New diagnostic categories help define lower back pain

by | Jul 9, 2018 | Lower Back Health, Lower back pain | 0 comments

the cat-cow stretch can help with low back pain

How to categorize lower back pain

I’ve never been satisfied with the usual categories that doctors (and the general public) use to describe back pain. The most typical schema is to try to identify the specific anatomical structure – the muscle, disc, ligament, nerve, whatever – that’s been damaged.

Low back pain is way more complicated than that. In my experience, identifying a particular offending tissue is at best only a tiny forward step in grappling with the overall issue.

That’s why I was heartened to read a recent article by Marc Heller, DC.  He tries to understand the functional basis of the low back pain patterns he sees clinically.

One of the common patterns Dr. Heller identified was “flexion-intolerant low back pain.”  That rang a bell for me. Every week – practically every day – I see patients who can be described as having flexion intolerant back pain.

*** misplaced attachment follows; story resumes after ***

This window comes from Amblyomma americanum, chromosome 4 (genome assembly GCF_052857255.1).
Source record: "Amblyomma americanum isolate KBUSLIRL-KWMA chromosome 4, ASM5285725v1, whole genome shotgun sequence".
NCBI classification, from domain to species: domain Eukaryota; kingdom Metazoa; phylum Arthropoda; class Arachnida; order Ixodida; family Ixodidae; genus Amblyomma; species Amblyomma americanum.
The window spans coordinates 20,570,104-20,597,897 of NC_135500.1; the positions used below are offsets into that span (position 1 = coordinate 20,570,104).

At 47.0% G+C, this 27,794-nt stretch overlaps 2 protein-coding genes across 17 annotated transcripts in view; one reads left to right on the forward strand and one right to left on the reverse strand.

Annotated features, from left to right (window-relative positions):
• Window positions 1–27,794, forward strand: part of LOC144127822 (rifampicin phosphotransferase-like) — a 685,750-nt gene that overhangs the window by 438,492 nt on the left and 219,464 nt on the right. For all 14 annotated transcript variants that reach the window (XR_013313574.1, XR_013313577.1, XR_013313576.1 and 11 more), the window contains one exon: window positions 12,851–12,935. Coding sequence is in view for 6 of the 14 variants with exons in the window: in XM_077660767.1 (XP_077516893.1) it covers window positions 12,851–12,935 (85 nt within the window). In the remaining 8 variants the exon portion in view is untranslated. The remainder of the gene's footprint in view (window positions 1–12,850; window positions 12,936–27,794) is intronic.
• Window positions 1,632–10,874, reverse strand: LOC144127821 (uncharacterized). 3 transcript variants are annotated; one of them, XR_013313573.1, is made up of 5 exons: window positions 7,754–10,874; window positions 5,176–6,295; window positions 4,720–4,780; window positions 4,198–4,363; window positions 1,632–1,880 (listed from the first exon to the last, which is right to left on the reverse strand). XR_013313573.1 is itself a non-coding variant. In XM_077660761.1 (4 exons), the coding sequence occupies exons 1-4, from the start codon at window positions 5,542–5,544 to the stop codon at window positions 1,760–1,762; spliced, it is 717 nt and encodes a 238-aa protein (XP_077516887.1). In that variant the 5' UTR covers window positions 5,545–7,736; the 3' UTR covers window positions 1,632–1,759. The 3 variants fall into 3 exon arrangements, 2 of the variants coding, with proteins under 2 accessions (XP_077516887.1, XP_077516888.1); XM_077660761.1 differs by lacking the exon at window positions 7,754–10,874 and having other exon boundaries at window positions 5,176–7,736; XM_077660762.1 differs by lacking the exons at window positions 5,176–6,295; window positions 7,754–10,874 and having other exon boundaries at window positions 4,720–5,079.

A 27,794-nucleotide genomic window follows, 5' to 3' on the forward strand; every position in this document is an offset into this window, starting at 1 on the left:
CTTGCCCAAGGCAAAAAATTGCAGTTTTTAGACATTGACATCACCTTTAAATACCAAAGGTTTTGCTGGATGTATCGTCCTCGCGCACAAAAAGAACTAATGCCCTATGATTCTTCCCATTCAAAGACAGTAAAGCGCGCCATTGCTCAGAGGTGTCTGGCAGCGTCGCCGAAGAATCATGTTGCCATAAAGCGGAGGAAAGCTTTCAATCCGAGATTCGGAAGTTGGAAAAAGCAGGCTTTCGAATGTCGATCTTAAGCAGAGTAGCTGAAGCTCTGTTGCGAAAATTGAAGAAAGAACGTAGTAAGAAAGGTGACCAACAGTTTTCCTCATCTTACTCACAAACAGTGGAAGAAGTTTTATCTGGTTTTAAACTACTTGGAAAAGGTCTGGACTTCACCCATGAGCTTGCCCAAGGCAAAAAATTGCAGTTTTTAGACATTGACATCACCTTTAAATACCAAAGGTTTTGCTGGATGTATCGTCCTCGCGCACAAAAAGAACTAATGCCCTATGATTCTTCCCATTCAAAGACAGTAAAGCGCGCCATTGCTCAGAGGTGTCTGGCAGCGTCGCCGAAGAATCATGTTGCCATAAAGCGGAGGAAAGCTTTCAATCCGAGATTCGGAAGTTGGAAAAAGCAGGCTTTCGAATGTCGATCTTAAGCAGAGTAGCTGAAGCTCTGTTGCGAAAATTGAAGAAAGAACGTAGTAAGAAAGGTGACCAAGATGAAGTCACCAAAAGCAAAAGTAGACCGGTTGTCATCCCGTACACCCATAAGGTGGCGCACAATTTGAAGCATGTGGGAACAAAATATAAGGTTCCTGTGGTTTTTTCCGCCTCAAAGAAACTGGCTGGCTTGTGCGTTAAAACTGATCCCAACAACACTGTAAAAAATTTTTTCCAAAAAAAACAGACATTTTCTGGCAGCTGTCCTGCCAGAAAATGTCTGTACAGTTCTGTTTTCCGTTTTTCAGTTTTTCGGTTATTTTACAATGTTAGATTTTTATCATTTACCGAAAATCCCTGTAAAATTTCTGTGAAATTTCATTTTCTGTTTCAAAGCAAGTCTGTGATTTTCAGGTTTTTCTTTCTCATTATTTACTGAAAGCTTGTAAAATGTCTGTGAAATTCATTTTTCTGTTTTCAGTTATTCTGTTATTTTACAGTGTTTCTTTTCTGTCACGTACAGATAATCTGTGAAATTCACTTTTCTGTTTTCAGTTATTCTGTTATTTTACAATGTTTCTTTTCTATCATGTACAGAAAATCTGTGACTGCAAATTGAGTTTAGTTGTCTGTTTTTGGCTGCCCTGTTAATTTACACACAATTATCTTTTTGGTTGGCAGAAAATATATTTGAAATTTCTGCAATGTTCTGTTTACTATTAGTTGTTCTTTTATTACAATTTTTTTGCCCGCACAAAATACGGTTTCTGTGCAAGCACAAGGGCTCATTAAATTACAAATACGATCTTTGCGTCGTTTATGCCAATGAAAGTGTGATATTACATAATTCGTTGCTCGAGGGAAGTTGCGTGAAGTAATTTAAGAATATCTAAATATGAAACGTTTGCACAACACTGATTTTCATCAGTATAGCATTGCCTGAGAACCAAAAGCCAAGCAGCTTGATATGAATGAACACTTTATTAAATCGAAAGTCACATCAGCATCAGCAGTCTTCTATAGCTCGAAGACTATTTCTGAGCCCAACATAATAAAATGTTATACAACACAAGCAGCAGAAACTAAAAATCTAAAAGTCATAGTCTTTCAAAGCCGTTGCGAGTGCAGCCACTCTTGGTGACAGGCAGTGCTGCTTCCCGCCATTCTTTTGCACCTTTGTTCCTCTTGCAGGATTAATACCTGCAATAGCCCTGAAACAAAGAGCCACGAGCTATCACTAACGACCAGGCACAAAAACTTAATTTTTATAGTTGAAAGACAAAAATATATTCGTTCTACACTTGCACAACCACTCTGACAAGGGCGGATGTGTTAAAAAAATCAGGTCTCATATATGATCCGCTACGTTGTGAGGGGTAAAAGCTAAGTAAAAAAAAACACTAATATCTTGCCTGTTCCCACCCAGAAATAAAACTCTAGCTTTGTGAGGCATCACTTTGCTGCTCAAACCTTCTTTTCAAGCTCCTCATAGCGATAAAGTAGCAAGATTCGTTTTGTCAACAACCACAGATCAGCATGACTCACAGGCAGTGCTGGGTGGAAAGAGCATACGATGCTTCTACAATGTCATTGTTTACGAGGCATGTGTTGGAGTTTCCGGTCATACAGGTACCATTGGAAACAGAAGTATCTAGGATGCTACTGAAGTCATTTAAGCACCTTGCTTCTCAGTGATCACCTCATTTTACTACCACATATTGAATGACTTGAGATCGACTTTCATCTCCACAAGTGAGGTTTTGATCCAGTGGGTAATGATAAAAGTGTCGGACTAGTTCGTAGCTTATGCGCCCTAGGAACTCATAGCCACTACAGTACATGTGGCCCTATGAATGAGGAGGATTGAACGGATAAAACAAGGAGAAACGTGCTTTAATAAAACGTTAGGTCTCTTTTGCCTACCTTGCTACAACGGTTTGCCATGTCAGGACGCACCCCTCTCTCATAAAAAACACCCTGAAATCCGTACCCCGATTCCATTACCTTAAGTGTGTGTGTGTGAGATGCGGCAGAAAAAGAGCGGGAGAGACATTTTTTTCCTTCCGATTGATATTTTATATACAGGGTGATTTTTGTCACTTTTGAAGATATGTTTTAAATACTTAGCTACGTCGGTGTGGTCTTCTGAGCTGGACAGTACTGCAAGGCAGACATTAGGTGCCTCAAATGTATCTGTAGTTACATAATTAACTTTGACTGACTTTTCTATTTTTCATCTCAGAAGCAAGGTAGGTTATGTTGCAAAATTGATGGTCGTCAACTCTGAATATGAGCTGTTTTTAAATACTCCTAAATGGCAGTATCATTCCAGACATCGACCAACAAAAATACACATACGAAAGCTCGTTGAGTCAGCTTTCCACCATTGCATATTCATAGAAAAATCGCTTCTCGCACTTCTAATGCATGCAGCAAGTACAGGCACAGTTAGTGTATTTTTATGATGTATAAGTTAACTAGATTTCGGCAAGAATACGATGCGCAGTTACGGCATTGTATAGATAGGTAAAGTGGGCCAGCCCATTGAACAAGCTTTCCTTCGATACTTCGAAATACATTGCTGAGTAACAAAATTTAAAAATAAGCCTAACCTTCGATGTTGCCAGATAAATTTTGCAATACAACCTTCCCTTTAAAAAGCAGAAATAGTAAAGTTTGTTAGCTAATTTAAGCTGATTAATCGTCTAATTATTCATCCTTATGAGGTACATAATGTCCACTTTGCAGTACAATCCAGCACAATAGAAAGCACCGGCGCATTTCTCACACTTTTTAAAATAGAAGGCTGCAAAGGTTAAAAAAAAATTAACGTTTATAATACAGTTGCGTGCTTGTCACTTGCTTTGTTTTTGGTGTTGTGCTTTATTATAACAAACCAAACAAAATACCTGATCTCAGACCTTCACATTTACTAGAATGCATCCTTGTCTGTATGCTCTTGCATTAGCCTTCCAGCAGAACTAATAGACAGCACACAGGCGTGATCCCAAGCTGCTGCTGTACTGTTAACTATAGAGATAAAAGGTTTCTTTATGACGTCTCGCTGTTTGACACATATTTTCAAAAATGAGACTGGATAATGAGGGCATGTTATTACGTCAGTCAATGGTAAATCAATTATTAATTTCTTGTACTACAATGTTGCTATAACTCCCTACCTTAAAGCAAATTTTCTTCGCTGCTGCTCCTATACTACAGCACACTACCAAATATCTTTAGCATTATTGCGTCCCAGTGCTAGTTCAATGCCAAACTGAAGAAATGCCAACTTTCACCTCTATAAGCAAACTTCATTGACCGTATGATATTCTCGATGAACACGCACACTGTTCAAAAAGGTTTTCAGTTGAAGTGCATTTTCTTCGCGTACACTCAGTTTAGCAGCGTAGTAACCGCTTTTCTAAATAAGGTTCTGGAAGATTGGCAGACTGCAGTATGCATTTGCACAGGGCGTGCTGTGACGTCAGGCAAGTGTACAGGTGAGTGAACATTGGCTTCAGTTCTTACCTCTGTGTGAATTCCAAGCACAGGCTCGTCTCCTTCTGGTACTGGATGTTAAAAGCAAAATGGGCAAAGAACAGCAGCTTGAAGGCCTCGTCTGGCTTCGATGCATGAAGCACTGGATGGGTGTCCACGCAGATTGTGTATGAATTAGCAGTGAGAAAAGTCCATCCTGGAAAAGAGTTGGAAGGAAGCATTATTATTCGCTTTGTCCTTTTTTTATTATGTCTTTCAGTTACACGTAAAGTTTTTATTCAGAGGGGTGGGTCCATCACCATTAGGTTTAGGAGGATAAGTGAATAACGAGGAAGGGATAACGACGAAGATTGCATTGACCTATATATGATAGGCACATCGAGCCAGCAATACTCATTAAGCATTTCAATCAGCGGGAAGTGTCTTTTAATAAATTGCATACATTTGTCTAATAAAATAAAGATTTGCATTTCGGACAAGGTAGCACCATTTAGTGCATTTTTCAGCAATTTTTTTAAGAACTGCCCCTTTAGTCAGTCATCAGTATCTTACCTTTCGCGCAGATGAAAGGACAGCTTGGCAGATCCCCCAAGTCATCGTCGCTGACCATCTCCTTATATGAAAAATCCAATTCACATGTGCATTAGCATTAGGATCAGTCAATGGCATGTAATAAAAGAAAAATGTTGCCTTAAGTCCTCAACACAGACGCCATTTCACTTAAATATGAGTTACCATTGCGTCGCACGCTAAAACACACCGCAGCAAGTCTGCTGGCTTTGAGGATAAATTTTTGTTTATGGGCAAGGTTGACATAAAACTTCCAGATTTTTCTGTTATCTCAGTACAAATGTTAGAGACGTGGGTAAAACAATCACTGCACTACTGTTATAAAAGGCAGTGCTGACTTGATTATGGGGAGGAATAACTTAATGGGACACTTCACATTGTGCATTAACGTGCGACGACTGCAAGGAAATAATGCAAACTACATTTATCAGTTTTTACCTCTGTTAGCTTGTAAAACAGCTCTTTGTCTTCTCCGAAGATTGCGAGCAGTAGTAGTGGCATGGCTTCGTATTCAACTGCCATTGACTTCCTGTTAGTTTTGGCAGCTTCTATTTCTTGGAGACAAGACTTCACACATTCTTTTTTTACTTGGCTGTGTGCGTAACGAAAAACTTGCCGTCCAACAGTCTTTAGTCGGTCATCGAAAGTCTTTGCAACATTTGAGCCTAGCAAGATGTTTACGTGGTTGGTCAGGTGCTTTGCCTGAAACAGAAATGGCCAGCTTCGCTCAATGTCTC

Here are some of the features of “flexion-intolerant low back pain”:

  • you’re over 50, maybe even over 60
  • you get a general achy feeling in the low back when you get out of bed in the morning
  • the pain is in the center of your back, or on both sides symmetrically
  • you don’t have pain shooting down the sciatic nerve
  • you could be a woman, but it’s more likely you’re a man
  • when you get out of a car your back feels creaky
  • forward bending bothers your low back
  • from time to time your back pain might get really bad, but then it subsides

What’s going on with the anatomy?

Someone with flexion-intolerant back pain has accumulated damage in the intervertebral discs of the low back. Forward bending posture put extra strain on the disc fibers, causing pain. You may also have a low level of inflammation around the disc.

What can you do about it?

You may not be able to completely eliminate the pain of a flexion-intolerant low back. But you can do a lot to help your cause. Here are some steps you can implement:

Get started on improving your situation. Call for an appointment – 212-400-9663 or 609-497-1944.

Dr. Lavine has been an innovator in the use of movement and touch to promote health since 1981. He practices in New York City and Princeton, NJ.


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